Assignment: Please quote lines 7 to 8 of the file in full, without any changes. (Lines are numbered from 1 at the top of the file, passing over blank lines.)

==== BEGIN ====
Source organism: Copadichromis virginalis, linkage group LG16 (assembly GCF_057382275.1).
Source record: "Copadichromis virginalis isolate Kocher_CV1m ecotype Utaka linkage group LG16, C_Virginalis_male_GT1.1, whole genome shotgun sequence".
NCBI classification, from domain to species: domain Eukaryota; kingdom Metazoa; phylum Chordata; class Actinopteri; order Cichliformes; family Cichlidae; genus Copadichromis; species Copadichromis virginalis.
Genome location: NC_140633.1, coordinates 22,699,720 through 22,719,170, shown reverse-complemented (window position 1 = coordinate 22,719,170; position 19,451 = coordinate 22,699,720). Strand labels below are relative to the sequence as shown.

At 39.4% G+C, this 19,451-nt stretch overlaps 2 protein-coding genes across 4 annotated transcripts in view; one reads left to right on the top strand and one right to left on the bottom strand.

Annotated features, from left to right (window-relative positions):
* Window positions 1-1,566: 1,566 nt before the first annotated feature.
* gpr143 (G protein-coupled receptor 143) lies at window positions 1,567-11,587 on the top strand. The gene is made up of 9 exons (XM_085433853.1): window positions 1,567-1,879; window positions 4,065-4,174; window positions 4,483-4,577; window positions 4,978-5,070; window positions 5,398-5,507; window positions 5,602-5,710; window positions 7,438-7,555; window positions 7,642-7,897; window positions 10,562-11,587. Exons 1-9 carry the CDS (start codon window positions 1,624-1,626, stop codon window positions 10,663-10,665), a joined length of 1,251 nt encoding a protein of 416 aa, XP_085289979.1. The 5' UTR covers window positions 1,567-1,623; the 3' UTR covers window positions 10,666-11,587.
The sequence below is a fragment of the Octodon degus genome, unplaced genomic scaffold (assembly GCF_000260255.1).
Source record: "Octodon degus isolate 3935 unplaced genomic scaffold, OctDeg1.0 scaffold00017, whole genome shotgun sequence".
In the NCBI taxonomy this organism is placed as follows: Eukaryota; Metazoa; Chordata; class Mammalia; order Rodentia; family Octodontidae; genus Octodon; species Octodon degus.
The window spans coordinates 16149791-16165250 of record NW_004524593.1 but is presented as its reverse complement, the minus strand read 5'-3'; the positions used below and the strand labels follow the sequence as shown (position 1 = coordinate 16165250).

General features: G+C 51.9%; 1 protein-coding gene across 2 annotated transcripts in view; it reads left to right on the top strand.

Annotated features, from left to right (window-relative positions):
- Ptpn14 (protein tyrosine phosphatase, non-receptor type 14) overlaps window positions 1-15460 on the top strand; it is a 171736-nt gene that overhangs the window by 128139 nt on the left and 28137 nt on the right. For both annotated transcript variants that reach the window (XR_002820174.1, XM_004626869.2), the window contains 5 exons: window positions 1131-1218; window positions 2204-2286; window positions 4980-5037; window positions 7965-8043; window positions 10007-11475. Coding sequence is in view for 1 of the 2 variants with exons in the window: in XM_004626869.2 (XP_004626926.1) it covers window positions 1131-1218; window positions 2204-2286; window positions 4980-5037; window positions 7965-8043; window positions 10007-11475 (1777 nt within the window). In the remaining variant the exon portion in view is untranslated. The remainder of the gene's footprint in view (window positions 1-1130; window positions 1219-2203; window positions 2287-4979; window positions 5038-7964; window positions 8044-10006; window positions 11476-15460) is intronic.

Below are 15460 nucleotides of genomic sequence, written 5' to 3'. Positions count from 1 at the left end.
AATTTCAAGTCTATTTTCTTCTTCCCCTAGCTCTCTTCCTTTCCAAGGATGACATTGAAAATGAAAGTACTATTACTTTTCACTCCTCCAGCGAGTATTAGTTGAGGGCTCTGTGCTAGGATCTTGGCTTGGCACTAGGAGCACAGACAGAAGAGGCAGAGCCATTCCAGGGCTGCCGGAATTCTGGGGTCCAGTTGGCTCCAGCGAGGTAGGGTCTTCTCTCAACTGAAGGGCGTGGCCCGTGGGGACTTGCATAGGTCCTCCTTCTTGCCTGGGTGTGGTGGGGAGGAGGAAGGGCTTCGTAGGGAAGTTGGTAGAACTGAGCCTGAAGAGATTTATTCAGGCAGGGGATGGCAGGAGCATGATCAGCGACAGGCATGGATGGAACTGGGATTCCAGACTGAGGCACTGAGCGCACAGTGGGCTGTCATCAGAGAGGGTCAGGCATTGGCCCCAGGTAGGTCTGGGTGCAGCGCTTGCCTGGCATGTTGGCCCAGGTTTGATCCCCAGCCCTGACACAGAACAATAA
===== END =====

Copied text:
* Window positions 1-1,566: 1,566 nt before the first annotated feature.
* gpr143 (G protein-coupled receptor 143) lies at window positions 1,567-11,587 on the top strand. The gene is made up of 9 exons (XM_085433853.1): window positions 1,567-1,879; window positions 4,065-4,174; window positions 4,483-4,577; window positions 4,978-5,070; window positions 5,398-5,507; window positions 5,602-5,710; window positions 7,438-7,555; window positions 7,642-7,897; window positions 10,562-11,587. Exons 1-9 carry the CDS (start codon window positions 1,624-1,626, stop codon window positions 10,663-10,665), a joined length of 1,251 nt encoding a protein of 416 aa, XP_085289979.1. The 5' UTR covers window positions 1,567-1,623; the 3' UTR covers window positions 10,666-11,587.